More than three weeks ago, a group of Korean Christians were kidnapped in Afghanistan. The BBC's Daniel Griffiths found out how the news had affected their church congregation back in Seoul.
At Saemmul church in South Korea they are praying for a miracle.
About a quarter of South Korea's population is now Christian
The hostages kidnapped by the Taleban in Afghanistan last month were all regular worshippers here, in this anonymous office block in the suburbs of the capital, Seoul.
Now their friends and fellow believers find themselves at the centre of a hostage crisis.
So far two of the South Koreans have been killed, and two released. A South Korean government delegation is negotiating with the Taleban about the fate of the remaining hostages.
The kidnappings have sparked a debate about the rights and wrongs of Christian charity workers going to danger zones like Afghanistan.
The evening service is at 8pm. A few hundred people have come to worship, and the sound of singing can be heard throughout the building.
"It's a very sad situation and I hope that the hostages will return home safely," says one man attending the service. "I hope the Taleban will have sympathy and release them."
Many other worshippers are reluctant to talk to the media.
News organisations have been camped out here since the crisis began.
Their satellite trucks are parked in front of the church, and journalists and camera crews mill around the building. A media centre has been set up in the basement.
The story has become a national obsession here in South Korea.
Among the public there is sympathy for the hostages and their friends and families.
19 July: 23 South Korean Christian aid workers seized on bus in Ghazni province
26 July: Body of hostage Pastor Bae Hyung-kyu is found
31 July: Second hostage Shim Sung-min, 29, found shot dead
13 August: Two hostages freed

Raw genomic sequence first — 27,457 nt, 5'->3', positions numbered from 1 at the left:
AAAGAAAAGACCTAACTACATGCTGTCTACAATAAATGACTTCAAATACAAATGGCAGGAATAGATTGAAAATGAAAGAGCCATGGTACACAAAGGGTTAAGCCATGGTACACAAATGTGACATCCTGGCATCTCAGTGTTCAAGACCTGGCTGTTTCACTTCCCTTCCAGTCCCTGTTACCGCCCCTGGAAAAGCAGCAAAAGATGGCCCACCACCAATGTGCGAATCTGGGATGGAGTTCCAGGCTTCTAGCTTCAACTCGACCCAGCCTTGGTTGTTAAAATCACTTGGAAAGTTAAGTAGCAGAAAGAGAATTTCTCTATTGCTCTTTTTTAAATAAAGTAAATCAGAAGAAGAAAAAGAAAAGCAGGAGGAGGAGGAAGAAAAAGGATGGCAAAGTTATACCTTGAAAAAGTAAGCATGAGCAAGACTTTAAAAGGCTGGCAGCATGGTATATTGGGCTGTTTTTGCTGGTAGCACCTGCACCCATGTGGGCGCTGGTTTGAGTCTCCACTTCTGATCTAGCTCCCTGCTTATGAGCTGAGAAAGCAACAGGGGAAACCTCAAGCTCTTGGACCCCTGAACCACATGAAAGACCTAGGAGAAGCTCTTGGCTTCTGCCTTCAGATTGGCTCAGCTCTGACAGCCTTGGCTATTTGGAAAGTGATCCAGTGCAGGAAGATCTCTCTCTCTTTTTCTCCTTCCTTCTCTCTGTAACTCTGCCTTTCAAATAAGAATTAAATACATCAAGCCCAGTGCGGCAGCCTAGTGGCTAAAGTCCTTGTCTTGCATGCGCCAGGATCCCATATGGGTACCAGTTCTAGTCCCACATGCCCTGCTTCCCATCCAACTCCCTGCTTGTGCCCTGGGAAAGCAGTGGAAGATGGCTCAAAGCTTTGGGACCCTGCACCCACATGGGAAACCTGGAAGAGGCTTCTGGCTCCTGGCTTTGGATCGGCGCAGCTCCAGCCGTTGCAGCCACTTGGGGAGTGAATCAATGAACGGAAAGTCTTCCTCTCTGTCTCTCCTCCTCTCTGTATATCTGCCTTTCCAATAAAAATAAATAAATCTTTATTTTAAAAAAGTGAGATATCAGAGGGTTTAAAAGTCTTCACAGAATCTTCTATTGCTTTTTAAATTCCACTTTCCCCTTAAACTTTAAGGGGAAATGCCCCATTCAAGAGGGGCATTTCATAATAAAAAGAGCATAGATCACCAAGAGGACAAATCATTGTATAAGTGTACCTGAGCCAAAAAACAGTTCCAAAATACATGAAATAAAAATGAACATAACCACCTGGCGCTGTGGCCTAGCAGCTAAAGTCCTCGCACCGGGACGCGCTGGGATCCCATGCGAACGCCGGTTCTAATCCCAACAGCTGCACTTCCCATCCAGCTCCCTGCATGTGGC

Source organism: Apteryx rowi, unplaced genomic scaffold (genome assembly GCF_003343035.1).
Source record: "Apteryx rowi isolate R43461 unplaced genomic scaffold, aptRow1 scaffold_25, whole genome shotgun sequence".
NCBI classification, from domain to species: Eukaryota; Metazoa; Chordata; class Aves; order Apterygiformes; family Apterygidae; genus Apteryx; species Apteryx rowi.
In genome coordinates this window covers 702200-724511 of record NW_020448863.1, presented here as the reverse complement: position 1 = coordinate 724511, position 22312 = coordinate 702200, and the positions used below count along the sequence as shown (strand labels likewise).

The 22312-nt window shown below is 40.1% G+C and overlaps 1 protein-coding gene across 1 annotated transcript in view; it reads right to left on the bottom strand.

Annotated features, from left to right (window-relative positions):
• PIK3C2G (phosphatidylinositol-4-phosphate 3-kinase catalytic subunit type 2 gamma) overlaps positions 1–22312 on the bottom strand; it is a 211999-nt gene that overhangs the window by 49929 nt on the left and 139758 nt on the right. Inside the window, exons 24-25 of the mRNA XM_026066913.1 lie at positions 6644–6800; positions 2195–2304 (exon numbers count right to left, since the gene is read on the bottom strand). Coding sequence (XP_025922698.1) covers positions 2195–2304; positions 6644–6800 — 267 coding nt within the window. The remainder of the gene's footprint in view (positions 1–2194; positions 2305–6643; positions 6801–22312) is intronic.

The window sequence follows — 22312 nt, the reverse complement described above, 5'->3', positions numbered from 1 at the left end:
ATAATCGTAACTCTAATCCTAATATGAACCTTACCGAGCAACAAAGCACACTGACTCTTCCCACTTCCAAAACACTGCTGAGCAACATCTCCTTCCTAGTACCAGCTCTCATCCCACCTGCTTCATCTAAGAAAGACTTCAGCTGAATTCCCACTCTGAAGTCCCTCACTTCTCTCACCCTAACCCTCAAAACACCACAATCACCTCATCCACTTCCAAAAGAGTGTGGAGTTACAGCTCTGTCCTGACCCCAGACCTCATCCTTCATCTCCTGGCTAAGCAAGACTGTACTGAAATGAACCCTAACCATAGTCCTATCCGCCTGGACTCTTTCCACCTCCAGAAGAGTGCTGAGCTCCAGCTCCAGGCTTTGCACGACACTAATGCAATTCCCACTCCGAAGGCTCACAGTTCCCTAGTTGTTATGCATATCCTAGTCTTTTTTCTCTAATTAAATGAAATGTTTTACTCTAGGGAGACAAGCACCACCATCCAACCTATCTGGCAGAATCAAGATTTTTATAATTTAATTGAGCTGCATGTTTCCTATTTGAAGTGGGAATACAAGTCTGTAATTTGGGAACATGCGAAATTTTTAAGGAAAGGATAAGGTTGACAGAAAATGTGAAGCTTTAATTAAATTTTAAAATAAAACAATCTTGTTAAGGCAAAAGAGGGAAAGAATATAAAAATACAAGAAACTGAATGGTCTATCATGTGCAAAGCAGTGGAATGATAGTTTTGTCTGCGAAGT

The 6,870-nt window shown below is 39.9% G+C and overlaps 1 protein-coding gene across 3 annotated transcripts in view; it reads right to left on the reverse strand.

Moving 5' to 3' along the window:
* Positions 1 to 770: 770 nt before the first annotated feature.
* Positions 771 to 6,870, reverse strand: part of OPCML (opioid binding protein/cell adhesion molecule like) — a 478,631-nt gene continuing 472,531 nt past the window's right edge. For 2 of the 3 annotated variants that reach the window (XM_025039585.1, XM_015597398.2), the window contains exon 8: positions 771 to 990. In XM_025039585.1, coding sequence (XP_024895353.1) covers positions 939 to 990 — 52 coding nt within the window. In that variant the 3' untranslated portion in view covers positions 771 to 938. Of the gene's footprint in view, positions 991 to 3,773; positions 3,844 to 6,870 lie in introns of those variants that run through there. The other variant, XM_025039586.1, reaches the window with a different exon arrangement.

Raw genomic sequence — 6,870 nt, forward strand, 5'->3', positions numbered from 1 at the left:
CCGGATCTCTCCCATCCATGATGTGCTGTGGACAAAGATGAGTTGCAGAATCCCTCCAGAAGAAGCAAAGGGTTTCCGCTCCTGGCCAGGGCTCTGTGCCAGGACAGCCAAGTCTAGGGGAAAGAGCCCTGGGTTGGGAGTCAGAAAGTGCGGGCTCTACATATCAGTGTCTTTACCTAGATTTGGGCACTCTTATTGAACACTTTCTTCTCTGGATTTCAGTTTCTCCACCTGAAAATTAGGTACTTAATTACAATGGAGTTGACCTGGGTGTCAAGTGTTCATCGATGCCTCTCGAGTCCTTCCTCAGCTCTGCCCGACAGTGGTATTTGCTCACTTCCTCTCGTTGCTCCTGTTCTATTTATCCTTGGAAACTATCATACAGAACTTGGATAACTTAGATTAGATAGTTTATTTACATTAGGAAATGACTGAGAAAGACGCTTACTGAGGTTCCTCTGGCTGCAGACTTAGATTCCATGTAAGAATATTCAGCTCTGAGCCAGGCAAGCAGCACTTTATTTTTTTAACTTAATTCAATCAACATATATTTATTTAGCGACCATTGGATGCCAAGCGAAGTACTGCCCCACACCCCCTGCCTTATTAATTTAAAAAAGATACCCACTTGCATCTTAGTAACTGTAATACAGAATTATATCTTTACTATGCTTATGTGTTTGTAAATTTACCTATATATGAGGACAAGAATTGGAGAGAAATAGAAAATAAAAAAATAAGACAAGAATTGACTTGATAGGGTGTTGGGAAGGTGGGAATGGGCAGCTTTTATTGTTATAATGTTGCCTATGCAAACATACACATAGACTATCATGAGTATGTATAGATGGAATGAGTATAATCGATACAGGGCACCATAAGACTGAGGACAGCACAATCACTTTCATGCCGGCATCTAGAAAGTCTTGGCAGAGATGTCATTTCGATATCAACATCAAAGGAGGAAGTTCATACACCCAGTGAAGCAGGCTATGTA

But many are also asking why members of Saemmul church went to Afghanistan, ignoring the official warnings about threats to their safety.
There has been strong criticism in some sections of the media and online, with many claiming that the hostages were inexperienced and should have listened to government advice.
The minister of Saemmul church, Bang Young-kyun, says his parishioners are hurt by the public outcry.
"Everyone here is devastated, but we are still not giving up hope," he says.
"We are praying that the situation will not end in tragedy. We are very sorry for the whole nation to be in this situation, but some of the criticisms of us have been too harsh and unfair."
The relatives of the two hostages who have now been released have apologised for the ordeal, but at the same they said they would continue to help the families of those still held captive.
The row over the hostages has led to much debate in the Christian community about the rights and wrongs of church members working overseas.
"At this point, we should reflect on where we are, and reconsider where we are heading to in our missionary work," a former senior South Korean church official, Reverend Park Jong-soon, said recently.
Hostages' relatives have been praying for weeks for good news
At the end of 2006, it was thought South Korea had as many as 16,000 Christian charity workers abroad. They are mostly professionals, and more than half of them are in Asian countries.
They are part of a growing trend in South Korea.
The nation's traditional faith is Buddhism, but more and more people are turning to Christianity. It is thought that Christians now make up a quarter of South Korea's 49 million people.
Overseas charity work is a big part of their mission. Other churches here still have workers in Afghanistan, although they are reluctant to talk to the media about it.
Some Koreans claim that the work of these churches overseas is something which has long been a matter of discussion.
"Even before this incident, debate was under way whether we should be more cautious," Pastor Park Seung-cheol, a spokesman for the Korean Council of Churches, told the South Korean news agency Yonhap.
That debate is only going to grow in the light of the current hostage crisis.